From the description thus far it will be seen that the method steps defined above will produce a continuous strip of flexible electrical cable thaving longitudinally spaced uncovered transverse areas free of insulation as indicated at 22, leaving the conductors exposed as shown in FIGS. 6, 7, and 8. The continuous strip is then cut transversely at spaced intervals through the exposed areas 22 to provide individual lengths of fiat electrical cable wherein the conductors are exposed at each end on one side of the cable. The cut lengths of cable thus produced may be used in a selected circuit or circuits. As illustrated in FIG. 9, for example, one end of the cable length may be provided with a terminal member indicated at 24 of the type illustrated and described in U.S. Pat. No. 3,287,887, assigned to the present assignee. The other end of the cable length is provided with exposed contacts adapted for connection in a circuit in any usual or preferred manner, or the second end may be provided with a female terminal. It will be understood that the strip may be severed at any point intermediate the edges of the exposed areas, or may be severed along one edge of the exposed area.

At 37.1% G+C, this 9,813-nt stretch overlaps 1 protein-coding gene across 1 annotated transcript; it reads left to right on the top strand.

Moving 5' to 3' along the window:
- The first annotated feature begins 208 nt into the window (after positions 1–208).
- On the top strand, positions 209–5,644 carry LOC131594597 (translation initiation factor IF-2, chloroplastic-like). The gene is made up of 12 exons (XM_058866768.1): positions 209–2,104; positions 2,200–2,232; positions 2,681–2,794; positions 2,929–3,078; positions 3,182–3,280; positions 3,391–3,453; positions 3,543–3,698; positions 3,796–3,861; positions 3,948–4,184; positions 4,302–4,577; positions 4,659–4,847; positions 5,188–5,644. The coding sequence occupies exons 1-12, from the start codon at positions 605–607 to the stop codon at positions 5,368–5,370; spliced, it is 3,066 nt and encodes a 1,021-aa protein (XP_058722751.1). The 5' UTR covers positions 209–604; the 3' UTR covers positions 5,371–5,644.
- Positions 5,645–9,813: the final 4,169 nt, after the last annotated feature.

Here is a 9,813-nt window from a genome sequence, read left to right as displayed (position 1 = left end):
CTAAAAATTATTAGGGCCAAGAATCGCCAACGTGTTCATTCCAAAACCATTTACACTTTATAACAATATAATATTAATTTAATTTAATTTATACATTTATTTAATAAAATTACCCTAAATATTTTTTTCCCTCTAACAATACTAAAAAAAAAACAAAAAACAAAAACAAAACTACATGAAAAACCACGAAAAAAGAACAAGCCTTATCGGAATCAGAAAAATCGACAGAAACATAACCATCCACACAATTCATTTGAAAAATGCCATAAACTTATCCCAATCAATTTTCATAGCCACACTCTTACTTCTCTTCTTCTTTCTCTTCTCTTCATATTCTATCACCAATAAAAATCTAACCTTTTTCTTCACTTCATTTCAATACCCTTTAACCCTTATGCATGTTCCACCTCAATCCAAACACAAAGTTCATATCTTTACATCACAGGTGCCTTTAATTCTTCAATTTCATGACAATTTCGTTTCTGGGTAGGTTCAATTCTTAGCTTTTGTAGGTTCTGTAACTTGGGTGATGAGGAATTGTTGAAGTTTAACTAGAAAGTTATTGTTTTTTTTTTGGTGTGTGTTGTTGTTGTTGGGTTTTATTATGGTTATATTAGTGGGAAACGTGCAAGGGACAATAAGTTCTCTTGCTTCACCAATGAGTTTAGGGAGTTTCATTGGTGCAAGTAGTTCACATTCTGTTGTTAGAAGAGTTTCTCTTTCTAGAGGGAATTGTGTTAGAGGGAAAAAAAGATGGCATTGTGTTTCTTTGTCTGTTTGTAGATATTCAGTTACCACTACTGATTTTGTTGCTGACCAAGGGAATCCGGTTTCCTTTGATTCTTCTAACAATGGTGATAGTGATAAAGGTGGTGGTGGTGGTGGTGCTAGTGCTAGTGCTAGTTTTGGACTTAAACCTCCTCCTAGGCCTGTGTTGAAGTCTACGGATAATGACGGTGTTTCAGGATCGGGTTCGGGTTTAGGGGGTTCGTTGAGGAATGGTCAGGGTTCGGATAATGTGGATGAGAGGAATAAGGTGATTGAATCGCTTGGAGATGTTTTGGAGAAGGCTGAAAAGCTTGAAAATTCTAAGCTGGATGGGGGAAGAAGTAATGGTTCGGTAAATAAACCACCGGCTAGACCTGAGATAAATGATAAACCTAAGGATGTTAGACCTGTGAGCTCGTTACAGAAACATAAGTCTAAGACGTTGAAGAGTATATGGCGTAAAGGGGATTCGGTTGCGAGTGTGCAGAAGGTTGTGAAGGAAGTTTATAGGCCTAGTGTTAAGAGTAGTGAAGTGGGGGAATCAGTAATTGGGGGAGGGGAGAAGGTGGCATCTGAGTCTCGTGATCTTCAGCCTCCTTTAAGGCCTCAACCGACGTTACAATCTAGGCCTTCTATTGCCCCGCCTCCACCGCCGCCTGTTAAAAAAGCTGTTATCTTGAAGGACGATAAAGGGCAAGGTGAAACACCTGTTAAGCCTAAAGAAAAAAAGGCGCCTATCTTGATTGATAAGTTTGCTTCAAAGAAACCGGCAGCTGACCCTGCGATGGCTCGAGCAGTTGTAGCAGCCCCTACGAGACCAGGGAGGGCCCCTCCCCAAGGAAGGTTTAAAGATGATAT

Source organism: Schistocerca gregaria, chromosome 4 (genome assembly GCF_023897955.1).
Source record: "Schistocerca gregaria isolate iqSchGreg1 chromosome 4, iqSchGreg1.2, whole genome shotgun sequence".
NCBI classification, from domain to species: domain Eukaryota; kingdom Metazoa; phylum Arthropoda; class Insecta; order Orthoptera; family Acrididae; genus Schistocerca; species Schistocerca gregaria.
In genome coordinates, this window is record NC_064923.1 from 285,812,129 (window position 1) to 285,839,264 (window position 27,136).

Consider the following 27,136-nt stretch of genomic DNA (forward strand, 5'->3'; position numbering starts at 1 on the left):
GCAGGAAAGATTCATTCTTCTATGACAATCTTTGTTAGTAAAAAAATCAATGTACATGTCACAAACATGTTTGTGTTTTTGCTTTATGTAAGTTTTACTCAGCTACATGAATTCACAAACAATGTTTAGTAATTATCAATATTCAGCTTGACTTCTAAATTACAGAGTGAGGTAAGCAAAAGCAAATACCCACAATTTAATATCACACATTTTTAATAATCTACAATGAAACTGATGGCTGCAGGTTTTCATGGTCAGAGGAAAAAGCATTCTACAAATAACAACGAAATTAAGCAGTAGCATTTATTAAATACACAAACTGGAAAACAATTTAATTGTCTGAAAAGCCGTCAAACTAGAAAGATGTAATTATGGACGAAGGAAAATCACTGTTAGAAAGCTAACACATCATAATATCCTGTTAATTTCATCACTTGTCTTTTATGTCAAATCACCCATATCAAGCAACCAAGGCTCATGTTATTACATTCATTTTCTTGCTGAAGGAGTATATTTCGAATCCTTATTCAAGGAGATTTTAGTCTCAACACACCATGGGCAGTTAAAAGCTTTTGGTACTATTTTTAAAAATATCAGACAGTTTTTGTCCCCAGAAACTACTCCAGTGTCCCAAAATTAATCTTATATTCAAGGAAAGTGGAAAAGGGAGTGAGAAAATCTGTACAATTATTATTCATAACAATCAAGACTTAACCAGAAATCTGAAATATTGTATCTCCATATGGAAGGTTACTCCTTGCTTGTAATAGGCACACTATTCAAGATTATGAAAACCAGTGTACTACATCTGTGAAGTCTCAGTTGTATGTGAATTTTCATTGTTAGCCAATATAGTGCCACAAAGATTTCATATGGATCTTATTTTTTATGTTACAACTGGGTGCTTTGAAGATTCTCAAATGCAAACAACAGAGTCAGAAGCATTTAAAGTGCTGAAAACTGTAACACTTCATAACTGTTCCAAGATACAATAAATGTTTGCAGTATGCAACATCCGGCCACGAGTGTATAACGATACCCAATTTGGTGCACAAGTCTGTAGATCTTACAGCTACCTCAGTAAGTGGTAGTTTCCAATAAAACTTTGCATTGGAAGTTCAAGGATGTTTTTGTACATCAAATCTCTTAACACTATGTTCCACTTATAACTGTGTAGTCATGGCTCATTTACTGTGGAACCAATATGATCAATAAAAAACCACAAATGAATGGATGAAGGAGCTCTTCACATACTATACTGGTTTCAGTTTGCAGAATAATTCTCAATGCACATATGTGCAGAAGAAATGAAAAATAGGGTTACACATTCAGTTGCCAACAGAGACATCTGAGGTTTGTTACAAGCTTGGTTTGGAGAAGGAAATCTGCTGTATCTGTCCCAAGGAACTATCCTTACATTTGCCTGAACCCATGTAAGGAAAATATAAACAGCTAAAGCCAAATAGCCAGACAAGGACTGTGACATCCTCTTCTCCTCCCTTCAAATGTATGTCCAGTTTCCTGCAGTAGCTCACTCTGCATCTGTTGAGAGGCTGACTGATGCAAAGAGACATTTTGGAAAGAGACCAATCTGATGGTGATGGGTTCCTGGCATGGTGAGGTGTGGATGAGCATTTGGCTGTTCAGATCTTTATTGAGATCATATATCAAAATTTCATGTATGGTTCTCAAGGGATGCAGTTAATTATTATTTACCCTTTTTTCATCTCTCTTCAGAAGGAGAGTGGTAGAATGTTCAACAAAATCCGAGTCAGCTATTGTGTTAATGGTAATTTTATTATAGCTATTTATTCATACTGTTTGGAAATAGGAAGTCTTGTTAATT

In practice, the insulation on the first side of the conductive foil or conductive cable structure may comprise a film of resinous material either deposited from a solution, dried and cured to provide a supporting film, or may comprise a resinous material bonded to the foil in the form of a preformed film. When deposited in the form of a solution, the resinous material may comprise, among others, an aromatic polyamide-imide resin.